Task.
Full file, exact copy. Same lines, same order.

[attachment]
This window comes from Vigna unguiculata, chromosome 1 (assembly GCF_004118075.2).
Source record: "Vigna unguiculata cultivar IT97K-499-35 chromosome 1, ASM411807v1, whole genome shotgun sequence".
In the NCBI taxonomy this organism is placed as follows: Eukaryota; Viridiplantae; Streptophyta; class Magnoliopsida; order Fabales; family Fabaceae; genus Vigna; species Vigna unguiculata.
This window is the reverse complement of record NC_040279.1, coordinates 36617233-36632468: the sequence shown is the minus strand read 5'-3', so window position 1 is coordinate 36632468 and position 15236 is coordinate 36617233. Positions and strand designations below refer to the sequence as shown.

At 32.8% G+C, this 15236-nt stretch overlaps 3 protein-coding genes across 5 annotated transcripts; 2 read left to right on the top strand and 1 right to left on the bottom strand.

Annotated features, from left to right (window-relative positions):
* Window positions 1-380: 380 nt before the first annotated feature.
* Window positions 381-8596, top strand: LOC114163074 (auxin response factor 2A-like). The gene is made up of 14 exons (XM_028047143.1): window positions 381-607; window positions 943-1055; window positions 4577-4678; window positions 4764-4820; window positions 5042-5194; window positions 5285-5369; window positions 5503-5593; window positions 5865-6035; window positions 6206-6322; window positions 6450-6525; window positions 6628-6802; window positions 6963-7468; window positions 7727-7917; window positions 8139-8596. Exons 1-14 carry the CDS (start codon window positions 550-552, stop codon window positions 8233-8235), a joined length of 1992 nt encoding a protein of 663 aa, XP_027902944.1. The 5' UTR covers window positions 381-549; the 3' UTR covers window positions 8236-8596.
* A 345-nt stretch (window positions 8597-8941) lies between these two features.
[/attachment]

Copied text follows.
This window comes from Vigna unguiculata, chromosome 1 (assembly GCF_004118075.2).
Source record: "Vigna unguiculata cultivar IT97K-499-35 chromosome 1, ASM411807v1, whole genome shotgun sequence".
In the NCBI taxonomy this organism is placed as follows: Eukaryota; Viridiplantae; Streptophyta; class Magnoliopsida; order Fabales; family Fabaceae; genus Vigna; species Vigna unguiculata.
This window is the reverse complement of record NC_040279.1, coordinates 36617233-36632468: the sequence shown is the minus strand read 5'-3', so window position 1 is coordinate 36632468 and position 15236 is coordinate 36617233. Positions and strand designations below refer to the sequence as shown.

At 32.8% G+C, this 15236-nt stretch overlaps 3 protein-coding genes across 5 annotated transcripts; 2 read left to right on the top strand and 1 right to left on the bottom strand.

Annotated features, from left to right (window-relative positions):
* Window positions 1-380: 380 nt before the first annotated feature.
* Window positions 381-8596, top strand: LOC114163074 (auxin response factor 2A-like). The gene is made up of 14 exons (XM_028047143.1): window positions 381-607; window positions 943-1055; window positions 4577-4678; window positions 4764-4820; window positions 5042-5194; window positions 5285-5369; window positions 5503-5593; window positions 5865-6035; window positions 6206-6322; window positions 6450-6525; window positions 6628-6802; window positions 6963-7468; window positions 7727-7917; window positions 8139-8596. Exons 1-14 carry the CDS (start codon window positions 550-552, stop codon window positions 8233-8235), a joined length of 1992 nt encoding a protein of 663 aa, XP_027902944.1. The 5' UTR covers window positions 381-549; the 3' UTR covers window positions 8236-8596.
* A 345-nt stretch (window positions 8597-8941) lies between these two features.